For many low-income veterans and families the digital divide has been as wide as trying to traverse the Grand Canyon. For some that has changed.
On August 15 Comcast surprised 150 low-income veterans with free laptops and announced a $25,000 grant to Southwest Solutions for a mobile computer lab and WiFi access points at its Piquette Square location for veterans.
The company made the announcement at Southwest Solutions. The event was attended by Detroit Mayor Mike Duggan, Michigan Lt. Gov. Garlin Gilchrist II and David L. Cohen, senior executive vice president and chief diversity officer of Comcast NBCUniversal.
The mobile lab will provide more flexibility to train local residents. The new WiFi access points will help boost the facility’s Internet signal so even more people can get online.
Later in the day, Comcast also surprised 100 youth with free laptop computers at City Covenant Church in Detroit.
“This expansion is the culmination of an audacious goal we set eight years ago, which was to meaningfully and significantly close the digital divide for low-income Americans,” says Cohn.
U.S. Olympic Gold Medalists Jocelyne Lamoureux-Davidson and Monique Lamoureux-Morando, ambassadors for the company’s corporate values initiatives, accompanied Cohen during his Detroit visit to raise awareness of the Internet Essentials program. Both were instrumental in Team USA’s defeat of Canada for the gold in the Olympic Winter Games in PyeongChang and are passionate advocates for gender equity.
Comcast says it is significantly expanding eligibility for Internet Essentials to include all qualified low-income households in its service area. The expansion is the most significant change in the program’s history, and the company estimates a total of nearly seven million households now have access to low-cost Internet service, which literally doubles the total number of previously eligible households.
“The Internet is arguably the most important technological innovation in history, and it is unacceptable that we live in a country where millions of families and individuals are missing out on this life-changing resource,” says Cohn “Whether the Internet is used for students to do their homework, adults to look for and apply for new jobs, seniors to keep in touch with friends and family, or veterans to access their well-deserved benefits or medical assistance, it is absolutely essential to be connected in our modern, digital age.”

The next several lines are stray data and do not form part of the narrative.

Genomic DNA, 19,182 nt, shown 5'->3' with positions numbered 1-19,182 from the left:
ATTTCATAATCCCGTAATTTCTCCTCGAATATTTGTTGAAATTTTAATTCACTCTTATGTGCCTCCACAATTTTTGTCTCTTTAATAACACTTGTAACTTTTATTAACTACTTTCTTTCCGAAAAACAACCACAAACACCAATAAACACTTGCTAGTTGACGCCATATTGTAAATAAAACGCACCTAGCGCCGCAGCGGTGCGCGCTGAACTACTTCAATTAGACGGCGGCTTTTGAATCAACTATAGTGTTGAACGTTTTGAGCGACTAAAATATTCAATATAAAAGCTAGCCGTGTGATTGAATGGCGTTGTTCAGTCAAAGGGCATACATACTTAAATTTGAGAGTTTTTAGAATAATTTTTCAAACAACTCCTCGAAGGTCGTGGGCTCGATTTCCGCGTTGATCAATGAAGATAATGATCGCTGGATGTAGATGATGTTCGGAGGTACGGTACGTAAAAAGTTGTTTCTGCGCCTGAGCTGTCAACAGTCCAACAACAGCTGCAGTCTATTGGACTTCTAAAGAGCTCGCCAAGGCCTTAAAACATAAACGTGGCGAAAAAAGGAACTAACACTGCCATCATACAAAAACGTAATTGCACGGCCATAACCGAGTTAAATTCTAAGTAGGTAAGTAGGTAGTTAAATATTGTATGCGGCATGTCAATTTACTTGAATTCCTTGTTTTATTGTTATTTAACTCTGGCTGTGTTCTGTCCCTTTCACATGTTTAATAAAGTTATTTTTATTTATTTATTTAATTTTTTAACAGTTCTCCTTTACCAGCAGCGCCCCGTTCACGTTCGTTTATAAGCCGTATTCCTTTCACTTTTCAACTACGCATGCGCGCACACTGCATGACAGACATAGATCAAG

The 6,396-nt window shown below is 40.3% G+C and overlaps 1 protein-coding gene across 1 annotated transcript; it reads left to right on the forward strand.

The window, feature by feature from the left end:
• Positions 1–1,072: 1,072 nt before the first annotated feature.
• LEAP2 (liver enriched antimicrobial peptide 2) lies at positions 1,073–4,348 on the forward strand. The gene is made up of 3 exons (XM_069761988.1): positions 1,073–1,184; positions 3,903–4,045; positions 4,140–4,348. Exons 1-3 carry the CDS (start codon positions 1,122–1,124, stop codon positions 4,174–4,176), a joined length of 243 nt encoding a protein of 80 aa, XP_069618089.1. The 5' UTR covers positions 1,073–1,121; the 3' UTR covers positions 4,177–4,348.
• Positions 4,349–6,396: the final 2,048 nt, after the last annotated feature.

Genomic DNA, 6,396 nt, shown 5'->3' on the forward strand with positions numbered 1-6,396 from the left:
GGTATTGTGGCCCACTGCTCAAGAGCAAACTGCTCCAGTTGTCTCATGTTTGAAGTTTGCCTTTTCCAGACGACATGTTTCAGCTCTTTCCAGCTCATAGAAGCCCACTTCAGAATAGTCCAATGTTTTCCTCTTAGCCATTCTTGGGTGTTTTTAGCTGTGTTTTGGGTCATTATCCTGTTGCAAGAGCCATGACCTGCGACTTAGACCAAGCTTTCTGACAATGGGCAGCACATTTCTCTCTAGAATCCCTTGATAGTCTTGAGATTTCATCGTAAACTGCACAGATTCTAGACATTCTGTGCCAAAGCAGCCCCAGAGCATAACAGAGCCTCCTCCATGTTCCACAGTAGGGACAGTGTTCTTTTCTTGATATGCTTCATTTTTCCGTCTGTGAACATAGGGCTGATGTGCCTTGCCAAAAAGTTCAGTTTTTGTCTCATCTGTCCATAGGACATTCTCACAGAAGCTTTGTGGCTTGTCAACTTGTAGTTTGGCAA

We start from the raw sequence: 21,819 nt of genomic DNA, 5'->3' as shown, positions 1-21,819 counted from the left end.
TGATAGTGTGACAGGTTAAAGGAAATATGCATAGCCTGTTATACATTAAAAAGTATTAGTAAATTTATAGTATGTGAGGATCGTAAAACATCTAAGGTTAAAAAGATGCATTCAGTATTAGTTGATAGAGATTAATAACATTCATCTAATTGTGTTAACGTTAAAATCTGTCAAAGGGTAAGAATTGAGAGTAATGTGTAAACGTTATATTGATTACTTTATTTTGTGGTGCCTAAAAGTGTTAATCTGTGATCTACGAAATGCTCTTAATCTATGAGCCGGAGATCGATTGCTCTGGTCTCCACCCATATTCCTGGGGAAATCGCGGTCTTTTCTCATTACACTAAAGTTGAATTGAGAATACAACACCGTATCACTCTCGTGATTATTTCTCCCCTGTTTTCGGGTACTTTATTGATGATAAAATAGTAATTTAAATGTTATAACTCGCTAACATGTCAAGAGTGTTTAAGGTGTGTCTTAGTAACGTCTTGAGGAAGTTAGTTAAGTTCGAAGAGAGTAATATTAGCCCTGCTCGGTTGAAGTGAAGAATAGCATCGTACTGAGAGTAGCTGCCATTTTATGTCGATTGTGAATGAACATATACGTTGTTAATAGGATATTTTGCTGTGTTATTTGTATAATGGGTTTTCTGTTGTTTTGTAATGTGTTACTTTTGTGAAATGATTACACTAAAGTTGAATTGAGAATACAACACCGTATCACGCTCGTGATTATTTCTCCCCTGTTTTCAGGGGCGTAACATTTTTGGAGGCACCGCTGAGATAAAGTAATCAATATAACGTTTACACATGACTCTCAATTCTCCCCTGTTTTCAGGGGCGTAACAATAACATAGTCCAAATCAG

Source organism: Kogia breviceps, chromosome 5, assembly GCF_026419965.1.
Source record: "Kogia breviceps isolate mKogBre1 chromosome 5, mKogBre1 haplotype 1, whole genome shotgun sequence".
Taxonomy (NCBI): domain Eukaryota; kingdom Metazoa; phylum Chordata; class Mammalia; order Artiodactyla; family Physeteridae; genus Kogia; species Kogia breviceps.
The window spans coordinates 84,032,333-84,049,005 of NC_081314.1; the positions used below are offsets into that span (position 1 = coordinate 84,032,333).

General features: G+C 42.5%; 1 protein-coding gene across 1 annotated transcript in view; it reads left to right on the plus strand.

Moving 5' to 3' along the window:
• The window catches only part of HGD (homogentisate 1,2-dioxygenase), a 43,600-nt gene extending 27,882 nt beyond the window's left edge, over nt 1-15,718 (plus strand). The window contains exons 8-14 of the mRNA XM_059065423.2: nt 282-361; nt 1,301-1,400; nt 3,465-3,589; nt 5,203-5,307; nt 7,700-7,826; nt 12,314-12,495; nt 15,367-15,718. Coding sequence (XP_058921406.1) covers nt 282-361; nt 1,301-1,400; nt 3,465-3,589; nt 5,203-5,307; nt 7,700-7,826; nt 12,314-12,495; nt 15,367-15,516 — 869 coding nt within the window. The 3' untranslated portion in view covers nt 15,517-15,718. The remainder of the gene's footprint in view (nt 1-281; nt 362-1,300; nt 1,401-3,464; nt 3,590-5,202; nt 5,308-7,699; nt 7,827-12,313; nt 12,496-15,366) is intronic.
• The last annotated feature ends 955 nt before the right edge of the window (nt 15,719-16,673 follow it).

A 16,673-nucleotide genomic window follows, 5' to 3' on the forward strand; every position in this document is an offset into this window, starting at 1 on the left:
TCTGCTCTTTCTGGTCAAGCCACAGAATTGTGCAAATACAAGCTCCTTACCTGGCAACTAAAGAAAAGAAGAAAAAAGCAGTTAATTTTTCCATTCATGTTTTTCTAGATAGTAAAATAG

Since August 2011, Internet Essentials has connected more than eight million low-income individuals, from two million households, to the Internet at home, most for the first time. This includes nearly 440,000 individuals in Michigan, which ranks seventh in terms of overall participation of the program. The announcement follows 11 prior eligibility expansions, including last year’s extension of the program to low-income veterans.
To be eligible to apply for the program, low-income applicants simply need to show they are participating in one of more than a dozen different federal assistance programs. A full list can be found at www.internetessentials.com.
Internet Essentials has an integrated, wrap-around design that addresses each of the three major barriers to broadband adoption that research has identified. These include a lack of digital literacy skills, lack of awareness of the relevance of the Internet to every-day life needs, and fear of the Internet; the lack of a computer, and cost of Internet service.
The program includes multiple options to access free digital literacy training in print, online and in person; the option to purchase an Internet-ready computer for less than $150, and low-cost, high-speed Internet service for $9.95 a month plus tax. Internet Essentials is structured as a partnership between Comcast and tens of thousands of school districts, libraries, elected officials, and nonprofit community partners.
For more information, or to apply for the program in seven different languages, please visit www.internetessentials.com or call 1-855-846-8376. Spanish-only speakers can also call 1-855-765-6995.